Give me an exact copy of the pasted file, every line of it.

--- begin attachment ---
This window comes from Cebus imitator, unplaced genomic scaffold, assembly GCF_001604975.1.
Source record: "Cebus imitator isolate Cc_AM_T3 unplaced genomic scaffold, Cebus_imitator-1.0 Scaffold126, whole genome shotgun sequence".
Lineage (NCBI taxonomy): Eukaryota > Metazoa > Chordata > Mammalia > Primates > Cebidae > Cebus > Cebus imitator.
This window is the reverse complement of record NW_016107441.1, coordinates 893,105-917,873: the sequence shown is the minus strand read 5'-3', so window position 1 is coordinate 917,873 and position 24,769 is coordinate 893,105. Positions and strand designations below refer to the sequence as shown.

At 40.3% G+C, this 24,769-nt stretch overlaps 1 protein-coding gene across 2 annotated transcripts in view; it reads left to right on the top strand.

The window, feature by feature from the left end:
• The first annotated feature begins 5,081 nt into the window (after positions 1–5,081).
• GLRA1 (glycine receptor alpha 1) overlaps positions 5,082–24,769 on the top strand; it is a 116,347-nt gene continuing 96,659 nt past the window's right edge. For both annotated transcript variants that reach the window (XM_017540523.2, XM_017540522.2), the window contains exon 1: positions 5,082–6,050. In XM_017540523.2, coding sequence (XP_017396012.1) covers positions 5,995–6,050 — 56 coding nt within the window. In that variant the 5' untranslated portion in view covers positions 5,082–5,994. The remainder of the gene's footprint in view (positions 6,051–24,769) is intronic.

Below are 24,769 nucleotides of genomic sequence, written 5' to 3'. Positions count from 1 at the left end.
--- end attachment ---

This window comes from Cebus imitator, unplaced genomic scaffold, assembly GCF_001604975.1.
Source record: "Cebus imitator isolate Cc_AM_T3 unplaced genomic scaffold, Cebus_imitator-1.0 Scaffold126, whole genome shotgun sequence".
Lineage (NCBI taxonomy): Eukaryota > Metazoa > Chordata > Mammalia > Primates > Cebidae > Cebus > Cebus imitator.
This window is the reverse complement of record NW_016107441.1, coordinates 893,105-917,873: the sequence shown is the minus strand read 5'-3', so window position 1 is coordinate 917,873 and position 24,769 is coordinate 893,105. Positions and strand designations below refer to the sequence as shown.

At 40.3% G+C, this 24,769-nt stretch overlaps 1 protein-coding gene across 2 annotated transcripts in view; it reads left to right on the top strand.

The window, feature by feature from the left end:
• The first annotated feature begins 5,081 nt into the window (after positions 1–5,081).
• GLRA1 (glycine receptor alpha 1) overlaps positions 5,082–24,769 on the top strand; it is a 116,347-nt gene continuing 96,659 nt past the window's right edge. For both annotated transcript variants that reach the window (XM_017540523.2, XM_017540522.2), the window contains exon 1: positions 5,082–6,050. In XM_017540523.2, coding sequence (XP_017396012.1) covers positions 5,995–6,050 — 56 coding nt within the window. In that variant the 5' untranslated portion in view covers positions 5,082–5,994. The remainder of the gene's footprint in view (positions 6,051–24,769) is intronic.

Below are 24,769 nucleotides of genomic sequence, written 5' to 3'. Positions count from 1 at the left end.